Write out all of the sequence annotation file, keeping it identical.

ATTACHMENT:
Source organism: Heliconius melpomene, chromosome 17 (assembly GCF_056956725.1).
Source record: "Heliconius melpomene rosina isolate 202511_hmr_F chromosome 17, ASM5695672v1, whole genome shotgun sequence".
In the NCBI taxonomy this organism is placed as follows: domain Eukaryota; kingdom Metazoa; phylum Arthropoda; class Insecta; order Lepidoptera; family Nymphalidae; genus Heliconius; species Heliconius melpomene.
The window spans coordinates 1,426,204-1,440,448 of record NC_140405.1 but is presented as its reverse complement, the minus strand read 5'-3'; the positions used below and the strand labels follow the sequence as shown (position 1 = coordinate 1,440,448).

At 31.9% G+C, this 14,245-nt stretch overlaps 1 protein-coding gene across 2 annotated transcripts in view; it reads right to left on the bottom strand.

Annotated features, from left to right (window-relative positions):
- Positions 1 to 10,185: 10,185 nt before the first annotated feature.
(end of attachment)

Source organism: Heliconius melpomene, chromosome 17 (assembly GCF_056956725.1).
Source record: "Heliconius melpomene rosina isolate 202511_hmr_F chromosome 17, ASM5695672v1, whole genome shotgun sequence".
In the NCBI taxonomy this organism is placed as follows: domain Eukaryota; kingdom Metazoa; phylum Arthropoda; class Insecta; order Lepidoptera; family Nymphalidae; genus Heliconius; species Heliconius melpomene.
The window spans coordinates 1,426,204-1,440,448 of record NC_140405.1 but is presented as its reverse complement, the minus strand read 5'-3'; the positions used below and the strand labels follow the sequence as shown (position 1 = coordinate 1,440,448).

At 31.9% G+C, this 14,245-nt stretch overlaps 1 protein-coding gene across 2 annotated transcripts in view; it reads right to left on the bottom strand.

Annotated features, from left to right (window-relative positions):
- Positions 1 to 10,185: 10,185 nt before the first annotated feature.